The Challenge of Leadership: Asking for Help "Product people - Product managers, product designers, UX designers, UX researchers, Business analysts, developers, makers & entrepreneurs November 11 2020 True good product leadership, Interview, product consultant, product leader, product leadership, product management interview, Mind the Product Mind the Product Ltd 1566 Design meeting - Photo by Charles Deluvio on Unsplash Product Management 6.264

The Challenge of Leadership: Asking for Help

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As one of the leaders in a company, the buck stops with you. And while this is generally thrilling and also what you signed up for, it can occasionally be the source of headaches as well. Whether you’re the CEO, COO, the Head of Product or leading a business vertical – a particular area that is key to your success is, of course, the Product itself.

If you’re a product leader, then you do at least have a sense of what’s involved in the product function and its improvement. However, if you’re a non-product leader charged with improving your company’s product function, then you have a particularly ambiguous challenge ahead of you. Product Management is a very broad topic that’s somewhat harder to judge from the outside than some other areas in your company.

Of course, no matter what business function you’re leading, sometimes it becomes necessary to seek external support, and asking for help is a common challenge in a leadership position. This can be partly because you’re expected to have answers, partly down to culture biases against asking for help, or partly because the options for leadership support are more limited than more tactical support. Either way, there are very good reasons to seek external support, and ensure the process is seen as adding to the company’s capabilities, and we’ll walk through an overview of how to ensure the process goes smoothly.

The Challenge

Many aspects of a product within a company can be confusing: from a misalignment between the vision and the strategy, to features that are being built and not quite addressing the strategy – it’s hard to know exactly what to do to improve the situation. At this point, an experienced external person can bring a wealth of experience and a capacity to quickly identify the areas that need improvement. In addition, that person will be able to put an execution plan together on the steps and sequencing needed to achieve said improvements.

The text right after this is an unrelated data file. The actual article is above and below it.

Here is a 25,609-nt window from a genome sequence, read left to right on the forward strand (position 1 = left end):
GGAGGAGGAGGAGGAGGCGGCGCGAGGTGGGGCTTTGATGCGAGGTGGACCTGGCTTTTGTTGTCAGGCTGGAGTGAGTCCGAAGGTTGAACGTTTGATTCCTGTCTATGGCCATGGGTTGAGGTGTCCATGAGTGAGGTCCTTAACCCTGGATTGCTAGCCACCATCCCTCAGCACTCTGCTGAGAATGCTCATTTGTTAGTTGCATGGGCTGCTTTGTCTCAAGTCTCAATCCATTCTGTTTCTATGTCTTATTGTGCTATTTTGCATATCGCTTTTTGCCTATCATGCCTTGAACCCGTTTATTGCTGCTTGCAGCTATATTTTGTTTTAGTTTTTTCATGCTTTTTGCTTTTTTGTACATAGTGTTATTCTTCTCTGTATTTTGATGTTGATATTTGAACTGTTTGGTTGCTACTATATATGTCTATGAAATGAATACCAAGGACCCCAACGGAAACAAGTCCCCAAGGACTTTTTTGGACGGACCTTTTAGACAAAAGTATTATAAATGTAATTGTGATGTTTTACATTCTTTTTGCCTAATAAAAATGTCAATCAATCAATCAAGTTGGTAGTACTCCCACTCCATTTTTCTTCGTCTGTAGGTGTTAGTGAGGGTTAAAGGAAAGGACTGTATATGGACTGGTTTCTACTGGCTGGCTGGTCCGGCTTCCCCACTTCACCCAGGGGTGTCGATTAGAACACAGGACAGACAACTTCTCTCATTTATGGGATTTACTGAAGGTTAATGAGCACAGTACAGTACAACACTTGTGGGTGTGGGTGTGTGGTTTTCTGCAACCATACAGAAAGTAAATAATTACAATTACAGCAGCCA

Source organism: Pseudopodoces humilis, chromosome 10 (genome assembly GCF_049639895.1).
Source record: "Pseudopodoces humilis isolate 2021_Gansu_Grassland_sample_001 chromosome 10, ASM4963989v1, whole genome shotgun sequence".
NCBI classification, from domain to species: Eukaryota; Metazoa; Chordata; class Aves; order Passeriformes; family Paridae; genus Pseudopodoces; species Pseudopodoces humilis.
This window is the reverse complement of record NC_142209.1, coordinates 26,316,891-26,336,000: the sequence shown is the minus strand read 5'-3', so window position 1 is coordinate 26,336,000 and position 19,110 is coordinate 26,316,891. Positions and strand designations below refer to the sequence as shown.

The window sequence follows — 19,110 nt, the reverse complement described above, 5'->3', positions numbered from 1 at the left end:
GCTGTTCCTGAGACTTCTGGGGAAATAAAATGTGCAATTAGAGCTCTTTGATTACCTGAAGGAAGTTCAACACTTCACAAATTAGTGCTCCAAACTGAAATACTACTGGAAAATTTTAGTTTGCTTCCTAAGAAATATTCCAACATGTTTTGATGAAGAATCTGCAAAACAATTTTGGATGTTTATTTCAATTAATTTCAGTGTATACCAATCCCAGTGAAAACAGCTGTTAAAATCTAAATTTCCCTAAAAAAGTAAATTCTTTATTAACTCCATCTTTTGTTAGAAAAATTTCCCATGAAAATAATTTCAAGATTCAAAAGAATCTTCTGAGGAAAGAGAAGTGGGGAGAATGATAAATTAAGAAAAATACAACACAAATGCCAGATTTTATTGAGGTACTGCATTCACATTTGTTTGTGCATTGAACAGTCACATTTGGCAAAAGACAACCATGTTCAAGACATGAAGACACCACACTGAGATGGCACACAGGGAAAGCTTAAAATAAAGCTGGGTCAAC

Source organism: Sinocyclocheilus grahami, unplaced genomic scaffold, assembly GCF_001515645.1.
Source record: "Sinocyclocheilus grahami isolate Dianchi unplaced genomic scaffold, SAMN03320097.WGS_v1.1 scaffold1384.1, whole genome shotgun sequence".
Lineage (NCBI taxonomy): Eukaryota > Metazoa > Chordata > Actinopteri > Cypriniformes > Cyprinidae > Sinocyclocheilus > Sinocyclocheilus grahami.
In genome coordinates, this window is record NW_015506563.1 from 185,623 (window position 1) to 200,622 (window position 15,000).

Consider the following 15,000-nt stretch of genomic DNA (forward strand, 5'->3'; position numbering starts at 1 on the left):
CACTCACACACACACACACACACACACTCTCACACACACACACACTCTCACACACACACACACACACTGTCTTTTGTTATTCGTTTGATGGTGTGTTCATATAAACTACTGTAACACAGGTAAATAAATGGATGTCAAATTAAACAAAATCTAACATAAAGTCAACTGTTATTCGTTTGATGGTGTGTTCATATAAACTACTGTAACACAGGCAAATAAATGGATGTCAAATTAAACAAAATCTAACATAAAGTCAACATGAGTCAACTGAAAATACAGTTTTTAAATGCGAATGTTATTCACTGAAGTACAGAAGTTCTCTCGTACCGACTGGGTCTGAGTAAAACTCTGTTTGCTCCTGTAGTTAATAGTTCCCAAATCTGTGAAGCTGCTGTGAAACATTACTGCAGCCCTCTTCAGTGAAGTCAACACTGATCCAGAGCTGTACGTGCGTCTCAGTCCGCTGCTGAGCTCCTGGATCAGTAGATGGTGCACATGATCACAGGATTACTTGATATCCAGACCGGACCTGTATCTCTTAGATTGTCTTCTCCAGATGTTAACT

However, to find such a person, to hire them and to have them work inside the company, can be quite tricky. From experience, the main steps in this process will be something like this:

  1. Finding the person! Where do you start? What are you looking for?
  2. Once you have a lead, how can you ensure that person is the right one for your organisation?
  3. And finally, it will be crucial to engage your team the right way (stakeholders / direct reports) and ensure they understand they are being supported, not replaced.

1. The Search

Taking these points in order, let’s start with looking for that person. The first aspect to figure out is what you are hoping this person will help with. Examples would be:

  • Revise and improve a strategy
  • Audit a product and development organisation and processes
  • Help build a strong product team
  • Build a plan for a beta program and define the recruitment criteria
  • … Or maybe you just need a completely fresh perspective on something? Or everything?

A senior Product leader will typically have done these multiple times, and can help facilitate and run these activities.

Once you know the basics of what you want, it’s time to reach out. This still mostly happens via word-to-mouth, starting with fellow Chief Product Officers, Chief Exec networks, and others. While very senior Product leaders are still low in numbers, your options are getting better and better, and there are an increasing number of people available as external leadership help.

Design meeting - Photo by Charles Deluvio on Unsplash
Design meeting – Photo by Charles Deluvio on Unsplash

This also leads to the second approach, which is to look out for what freelance Product leaders are publishing. This can be highly variable between individuals, but can still help you find people, evaluate their thinking, and see whether this would fit what you’re looking for.

2. The Filter

As you start reaching out and building a list of possible consultants and experts, you will face what might be the hardest part of this process: evaluating the fit of a person with your needs. There are a few things you should do to figure this out, none of which are mutually exclusive, so mix-&-match to suit your preferences and needs. So, in increasing order of complexity: